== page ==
During his Emerald City Comicon Secret Origins panel, Peter David revealed that Marvel will resume adapting the Dark Tower series with The Drawing of the Three, without providing any timeline. He told the story of how he pitched the idea when King came to visit him while he was convalescing after suffering a stroke.
In other comic news, Walter Simonson’s 22-page Lawnmower Man Artist’s Edition portfolio, collecting the entire story into a deluxe portfolio from IDW, is set to arrive in time for San Diego’s Comic-Con International in July.
King has a short non-fiction piece called “The Ring” in Tin House, Issue, 59, Volume 15, Number 3. The theme for the issue is Memory and King’s 2-page essay is about their wedding rings and the day they got married.
Joyland, which is now available as an e-book for the first time, was nominated by the Mystery Writers of America for an Edgar in the Best Paperback Original category. Doctor Sleep was nominated for a Thriller Award in the Best Hardcover Novel category by the International Thriller Writers.
The latest movie adaptation, A Good Marriage, premieres in New York on Thursday, April 24.
Josh Boone (The Fault in Our Stars) is in early talks to take over as director of The Stand for Warner Bros. and CBS Films. He will be at least the fourth potential director for this project. Boone is also currently attached to direct a movie version of Lisey’s Story.
Cary Fukunaga, fresh off his recent success directing HBO’s True Detective, is working on a script for the two-part remake of It. It appears that the first part will be about the kids and the second part about the adults. Fukunaga said, “There will be no spider at the end of our movie. We’re definitely honoring the spirit of Stephen King, but the horror has to be modernized to make it relevant. That’s my job, right now, on this pass. I’m working on making the horror more about suspense than visualization of any creatures. I just don’t think that’s scary. What could be there, and the sounds and how it interacts with things, is scarier than actual monsters.”
The SyFy series Haven was renewed for 26 more episodes, 13 to air this year and 13 for 2015, although they are all supposedly part of a single season. In a related concept, Universal TV is adapting the short story “Ayana” into a TV drama set in a world of miracles. The series has not been picked up by a network yet, though.
King has been interviewed for the PBS series Finding Your Roots, where “we trace people’s habitypes, which tell where your ancestors came from.” Dr. Henry Louis Gates’ interview with King will air later this year.
A quick update because a couple of interesting things have come to light over the past few days. First, a report from Quint at Ain’t It Cool News reveals that Breaking Bad’s Aaron Paul has taken a few meetings regarding the possibility that he might play Eddie Dean in Ron Howard’s adaptation of The Dark Tower.
Then, the very next day, someone known only as “The Phantom” claimed that Media Rights Capital (MRC) will be funding a $60 million version of the first film and that Liam Neeson is in the running to play Roland. MRC recently produced Elysium. The information about MRC is in line with earlier reports (as is the possibility that Netflix could do the TV component of the adaptation), but the source is anonymous, so file this one under “unconfirmed rumor.”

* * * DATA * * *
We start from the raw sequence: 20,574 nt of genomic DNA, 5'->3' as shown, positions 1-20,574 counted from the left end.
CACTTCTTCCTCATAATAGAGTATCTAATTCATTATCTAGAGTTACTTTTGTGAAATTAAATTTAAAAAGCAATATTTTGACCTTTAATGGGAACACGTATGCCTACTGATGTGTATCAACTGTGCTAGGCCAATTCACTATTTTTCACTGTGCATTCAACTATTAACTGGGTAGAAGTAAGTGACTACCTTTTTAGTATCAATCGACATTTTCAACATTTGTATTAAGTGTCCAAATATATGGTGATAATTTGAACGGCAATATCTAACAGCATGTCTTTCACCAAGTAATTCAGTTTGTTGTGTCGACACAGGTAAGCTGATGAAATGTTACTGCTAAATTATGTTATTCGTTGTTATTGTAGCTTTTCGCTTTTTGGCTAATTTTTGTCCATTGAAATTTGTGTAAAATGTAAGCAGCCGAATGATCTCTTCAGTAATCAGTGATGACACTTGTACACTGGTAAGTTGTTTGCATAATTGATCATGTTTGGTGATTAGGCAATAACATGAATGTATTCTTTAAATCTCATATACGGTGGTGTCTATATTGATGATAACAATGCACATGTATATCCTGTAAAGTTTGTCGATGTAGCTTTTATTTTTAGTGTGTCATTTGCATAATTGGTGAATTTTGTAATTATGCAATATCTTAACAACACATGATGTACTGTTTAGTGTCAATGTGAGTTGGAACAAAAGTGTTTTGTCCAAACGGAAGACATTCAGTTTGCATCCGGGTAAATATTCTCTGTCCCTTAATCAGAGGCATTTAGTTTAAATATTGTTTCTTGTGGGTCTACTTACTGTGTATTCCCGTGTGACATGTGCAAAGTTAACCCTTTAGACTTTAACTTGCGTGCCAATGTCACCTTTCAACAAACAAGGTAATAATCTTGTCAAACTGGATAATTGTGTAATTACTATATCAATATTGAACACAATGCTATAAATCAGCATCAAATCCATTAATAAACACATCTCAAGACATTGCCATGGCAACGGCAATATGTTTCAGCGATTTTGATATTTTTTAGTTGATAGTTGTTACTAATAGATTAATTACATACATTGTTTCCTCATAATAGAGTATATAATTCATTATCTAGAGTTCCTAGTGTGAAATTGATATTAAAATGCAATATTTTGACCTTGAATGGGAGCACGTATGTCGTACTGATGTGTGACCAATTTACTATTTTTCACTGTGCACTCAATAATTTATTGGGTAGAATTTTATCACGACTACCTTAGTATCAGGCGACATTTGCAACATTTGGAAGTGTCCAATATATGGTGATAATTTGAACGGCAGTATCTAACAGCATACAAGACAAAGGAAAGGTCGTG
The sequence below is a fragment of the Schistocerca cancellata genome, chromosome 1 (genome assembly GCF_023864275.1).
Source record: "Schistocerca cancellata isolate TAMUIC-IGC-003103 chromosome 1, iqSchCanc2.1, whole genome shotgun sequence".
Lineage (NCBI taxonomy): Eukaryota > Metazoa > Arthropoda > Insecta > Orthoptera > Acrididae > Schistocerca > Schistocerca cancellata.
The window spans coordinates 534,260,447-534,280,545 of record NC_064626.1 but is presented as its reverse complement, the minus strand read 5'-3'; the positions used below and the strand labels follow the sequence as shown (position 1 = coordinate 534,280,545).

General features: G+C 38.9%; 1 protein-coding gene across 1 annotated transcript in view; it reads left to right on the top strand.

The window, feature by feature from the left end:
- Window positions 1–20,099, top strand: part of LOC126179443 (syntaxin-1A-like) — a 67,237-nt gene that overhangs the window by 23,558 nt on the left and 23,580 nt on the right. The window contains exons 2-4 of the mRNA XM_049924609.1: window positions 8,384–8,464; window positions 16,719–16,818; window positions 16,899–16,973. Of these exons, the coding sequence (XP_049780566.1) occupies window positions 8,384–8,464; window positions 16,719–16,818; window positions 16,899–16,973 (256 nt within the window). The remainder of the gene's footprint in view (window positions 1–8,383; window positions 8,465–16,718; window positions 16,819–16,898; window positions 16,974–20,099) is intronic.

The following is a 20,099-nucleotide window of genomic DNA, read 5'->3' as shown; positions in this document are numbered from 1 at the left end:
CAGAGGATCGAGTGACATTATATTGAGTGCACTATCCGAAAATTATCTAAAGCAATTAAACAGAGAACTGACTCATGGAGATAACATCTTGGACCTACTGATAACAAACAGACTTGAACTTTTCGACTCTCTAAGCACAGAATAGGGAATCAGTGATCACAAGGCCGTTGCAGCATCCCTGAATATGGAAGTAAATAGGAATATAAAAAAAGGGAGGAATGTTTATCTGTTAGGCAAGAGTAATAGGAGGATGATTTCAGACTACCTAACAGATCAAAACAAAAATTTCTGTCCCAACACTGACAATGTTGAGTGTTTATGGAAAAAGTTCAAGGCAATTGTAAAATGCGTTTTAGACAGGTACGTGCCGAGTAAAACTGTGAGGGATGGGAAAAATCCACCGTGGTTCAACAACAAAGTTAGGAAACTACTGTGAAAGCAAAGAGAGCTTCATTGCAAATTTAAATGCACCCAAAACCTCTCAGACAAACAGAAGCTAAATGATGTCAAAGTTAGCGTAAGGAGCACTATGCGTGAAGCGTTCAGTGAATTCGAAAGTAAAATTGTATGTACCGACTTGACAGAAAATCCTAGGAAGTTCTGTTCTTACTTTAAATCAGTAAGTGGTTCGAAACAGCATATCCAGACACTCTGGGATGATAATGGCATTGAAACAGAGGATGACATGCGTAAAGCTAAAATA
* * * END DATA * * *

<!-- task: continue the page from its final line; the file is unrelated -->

Under the Dome will return on June 30, with an episode written by King. In a trailer for Season 2 that debuted at the Television Critics Association winter press tour, viewers see that two favorite characters won’t survive the first episode and there will be an unexpected kiss.
King’s three year-end best-of essays appeared in the same double issue (Issue 1291/1292 dated 12/27/13 and 1/3/14) of Entertainment Weekly at the end of December. Since the essays won’t be on EW’s website, they were posted at King’s message board.
As everyone prepares to get copies of Doctor Sleep tomorrow or perhaps even head out to Boulder or NY or Boston to see King, I thought I’d talk about Under the Dome, which wrapped its first season last week. I’ll be back later with my Doctor Sleep coverage—or you can check out my review in issue #70 of Cemetery Dance.
Not everyone was enamored of the show. One objection was that some people went into it thinking they were committing to a limited-run miniseries instead an open-ended, ongoing series. When it was renewed, there were howls from some quarters, even though that was always the producers’ hope.
The biggest complaint, though, was the degree to which it departed from the novel. Every Tuesday morning, the woman in the office next to mine would stop at my door, express her frustration at the most recent changes, shake her head, and continue on to her desk. Stephen King wrote an open later defending the changes on his website after only a couple of episodes had aired. He said, “I’m enjoying the chance to watch that alternate reality play out; I still think there’s no place like Dome.”
The writers and producers didn’t sneak these changes into the story. The opening scene features Dale Barbara burying Peter Shumway’s body. That was as clear an announcement as any that this wasn’t Uncle Stevie’s Under the Dome, for better or for worse.
In my opinion, mostly for the better. If the TV series had followed the novel to the letter, I wouldn’t have enjoyed it nearly as much as I did.
But let’s be clear. It won’t go down in the annals as one of the best TV shows ever. This isn’t Lost or Breaking Bad. Why? It’s hard to put a finger on the reason. I didn’t mind that I often didn’t get to see an episode until a day or two after it aired, whereas missing Lost was a major crisis. Under the Dome is a show about mysteries, and the characters are intriguing, but it doesn’t have that frisson that comes with the crème-de-la-crème of television. The acting is generally satisfactory but not award-worthy. The writing is mostly decent. The story is engrossing. The special effects can be quite good at times. Faint praise, but praise nonetheless.